When is a chair not a chair? When it has a dual purpose. I first saw these beautifully crafted chairs when I lived in Canada and I had just started getting into meditation. They offer a comfortable spot to meditate, be mindful or just relax in. Meditation was like a blessing. I was working crazy hours in the oil industry and found meditation helped to ground me, even if it was just for short amounts of time. Relaxing, being at peace, slowing down and just being was helping my state of mind immensely. However, as everyone knows, when you have a busy schedule I found it hard to keep it up with the demands of everyday life. I found I needed to create a little oasis and needed a visual reminder to make sure I took time out for myself. While I meditated, I wasn’t a big fan of cushions on the floor or hard wooden surfaces. I like to be comfortable when I’m relaxing, so when I found this beautifully designed chair, which was also meant for meditation or just for generally chilling out, I jumped for joy. Fast forward a couple of years and my husband and I moved back to Australia to be closer to family. I was working on another business idea at the time, which didn’t work out, and then the chair popped back into my mind. I wanted to revive my meditation practice and to create my own little oasis. I got in touch with the designer to see if he could send a chair over to me but with the logistics of it he said no he couldn’t just send one. As a busy working mum I really needed that chair now, more than ever, so I ordered ten! As soon as I received the chairs my friends and family starting asking about them, and wanted to know where I had found them. I sold those ones in no time and that’s when my business idea came to fruition. The designer did not ship to Australia, so I would become the distributor here. I now import these chairs which are ethically made in Java, Indonesia. The bases are made of sustainable mango wood, with a seagrass and banana leaf weave, and the cushions are 100 per cent cotton and kapok filling. Since I started importing these beautiful pieces I’ve had CEOs of multinationals to Buddhist nuns; health practitioners to mums purchasing them and also conveying their yearning for a place of peace and solitude. I believe the benefits are huge, from spending just ten minutes a day listening to your breathing and...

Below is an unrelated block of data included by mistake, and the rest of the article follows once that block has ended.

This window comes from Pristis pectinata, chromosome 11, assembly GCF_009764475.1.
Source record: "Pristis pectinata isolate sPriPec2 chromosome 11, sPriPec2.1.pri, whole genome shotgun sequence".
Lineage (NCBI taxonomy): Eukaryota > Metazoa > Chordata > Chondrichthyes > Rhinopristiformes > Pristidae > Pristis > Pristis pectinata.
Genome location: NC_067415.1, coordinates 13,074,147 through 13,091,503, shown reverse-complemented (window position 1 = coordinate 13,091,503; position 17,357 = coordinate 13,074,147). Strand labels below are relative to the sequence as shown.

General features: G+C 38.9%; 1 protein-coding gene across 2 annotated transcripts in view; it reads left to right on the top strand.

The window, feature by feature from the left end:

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How To Make a Large Room Feel Comfortable
Jun10

How To Make a Large Room Feel Comfortable